School Is Out – Keeping the Kids Busy
It’s the end of June, school is out and the kids are ecstatic. You may be a bit
overwhelmed not knowing how you are going to entertain you children for the entire
summer. They are used to being in school for the majority of their days and now they are
free and clear to do as they please and it is up to you that they stay busy. Or is it?
Yes, children need activities to learn and have fun but it is also just important for them to
have some free play time too. So while you are planning all of the activities and outings
for them to participate in remember that they need some free play time too. Depending
on the age of your children and their level of independence the free play time may take
different forms. For younger children independent time will have to be supervised but
for older children it can be a nice break for both of you to let them play alone in their
room or outside in the yard.
Let your kids have a say in what goes on too. Have a couple of options ready; let them
help plan how you will spend the day. Letting your kids plan what goes on in the day is a
sure way to get their buy-in and participation. Just be sure that if there isn’t any wiggle
room in what you have planned for the day you make it clear from the beginning. When
there are choices (limit them to two to three) ask and when there isn’t a choice simply tell
them what is planned for the day.
A good balance between planned activities and free play or independent time will make
for a fun-filled summer for the kids and for you too.
The Climate of the Philippines is either tropical rainforest, tropical savanna or tropical monsoon, or humid subtropical (in higher-altitude areas) characterized by relatively high temperature, oppressive humidity and plenty of rainfall. There are two seasons in the country, the wet season and the dry season, based upon the amount of rainfall. This is dependent as well on your location in the country as some areas experience rain all throughout the year.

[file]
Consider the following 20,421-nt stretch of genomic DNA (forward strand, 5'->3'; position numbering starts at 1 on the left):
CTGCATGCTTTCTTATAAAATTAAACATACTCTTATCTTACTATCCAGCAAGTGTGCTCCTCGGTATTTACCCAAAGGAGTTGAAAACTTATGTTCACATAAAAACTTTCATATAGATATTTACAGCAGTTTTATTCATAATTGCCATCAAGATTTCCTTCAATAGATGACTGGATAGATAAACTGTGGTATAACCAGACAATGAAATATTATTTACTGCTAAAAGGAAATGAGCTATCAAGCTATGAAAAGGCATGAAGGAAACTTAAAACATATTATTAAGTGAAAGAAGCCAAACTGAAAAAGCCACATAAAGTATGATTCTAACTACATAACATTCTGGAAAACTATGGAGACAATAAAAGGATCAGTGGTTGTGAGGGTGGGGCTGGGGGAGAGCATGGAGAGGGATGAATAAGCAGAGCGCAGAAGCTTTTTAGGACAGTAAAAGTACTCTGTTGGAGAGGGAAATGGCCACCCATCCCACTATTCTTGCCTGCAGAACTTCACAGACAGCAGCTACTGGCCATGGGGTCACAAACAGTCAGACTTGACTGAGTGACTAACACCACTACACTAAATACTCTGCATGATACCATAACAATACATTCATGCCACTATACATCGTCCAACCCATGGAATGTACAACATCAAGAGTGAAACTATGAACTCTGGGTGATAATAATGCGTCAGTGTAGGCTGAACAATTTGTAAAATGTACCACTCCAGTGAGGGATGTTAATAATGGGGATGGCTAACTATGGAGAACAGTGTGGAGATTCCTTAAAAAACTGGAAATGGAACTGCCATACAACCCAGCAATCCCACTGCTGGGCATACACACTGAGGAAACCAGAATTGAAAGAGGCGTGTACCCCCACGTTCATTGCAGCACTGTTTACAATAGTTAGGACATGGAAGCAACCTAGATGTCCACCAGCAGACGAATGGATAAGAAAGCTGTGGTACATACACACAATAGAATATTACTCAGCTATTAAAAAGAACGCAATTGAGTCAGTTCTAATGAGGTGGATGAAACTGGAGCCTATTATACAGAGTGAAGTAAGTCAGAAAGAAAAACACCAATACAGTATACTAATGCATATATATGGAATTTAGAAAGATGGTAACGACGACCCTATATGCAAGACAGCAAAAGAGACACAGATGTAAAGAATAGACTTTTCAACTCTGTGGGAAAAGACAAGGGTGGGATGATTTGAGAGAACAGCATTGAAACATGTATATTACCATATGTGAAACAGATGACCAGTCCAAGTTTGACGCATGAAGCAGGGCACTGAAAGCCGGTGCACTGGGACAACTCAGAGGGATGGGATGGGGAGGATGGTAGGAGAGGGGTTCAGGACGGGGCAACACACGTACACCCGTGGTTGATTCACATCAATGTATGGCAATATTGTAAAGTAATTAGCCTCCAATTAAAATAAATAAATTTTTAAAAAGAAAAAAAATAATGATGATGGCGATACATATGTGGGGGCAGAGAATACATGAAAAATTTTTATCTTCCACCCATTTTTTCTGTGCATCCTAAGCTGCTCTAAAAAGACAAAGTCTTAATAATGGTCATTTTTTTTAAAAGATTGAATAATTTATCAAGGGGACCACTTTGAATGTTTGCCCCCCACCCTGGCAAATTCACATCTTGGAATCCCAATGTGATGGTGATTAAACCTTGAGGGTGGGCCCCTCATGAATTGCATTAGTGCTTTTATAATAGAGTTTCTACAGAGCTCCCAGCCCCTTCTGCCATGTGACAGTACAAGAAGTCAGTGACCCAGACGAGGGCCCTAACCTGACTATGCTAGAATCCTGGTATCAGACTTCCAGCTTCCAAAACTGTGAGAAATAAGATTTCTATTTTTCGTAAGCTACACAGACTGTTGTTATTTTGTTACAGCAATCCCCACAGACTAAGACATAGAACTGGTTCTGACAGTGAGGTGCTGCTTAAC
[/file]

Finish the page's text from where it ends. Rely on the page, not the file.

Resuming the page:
Based on temperature, the seven warmest months of the year are:
- from March to October; the winter monsoon brings cooler air
- from November to February
- May is the warmest month
- January, the coolest
There are four recognized climate types in the Philippines, and they are based on the distribution of rainfall (See the Philippine Climate Map). They are described as follows:
Type I. Two pronounced season: dry from November to April and wet during the rest of the year.
Type II. No dry season with a pronounced rainfall from November to January.
Type III. Seasons are not very pronounced, relatively dry from November to April, and wet during the rest of the year.
Type IV. Rainfall is more or less evenly distributed throughout the year.
Relative humidity is high in the Philippines. A high amount of moisture or vapor in the air makes hot temperatures feel hotter. This quantity of moisture is due to different factors - the extraordinary evaporation from the seas that surrounds the country on all sides, to the different prevailing winds in the different seasons of the year, and finally, to the abundant rains so common in a tropical country. The first may be considered as general causes of the great humidity, which is generally observed in all the islands throughout the year. The last two may influence the different degree of humidity for the different months of the year and for the different regions of the Archipelago.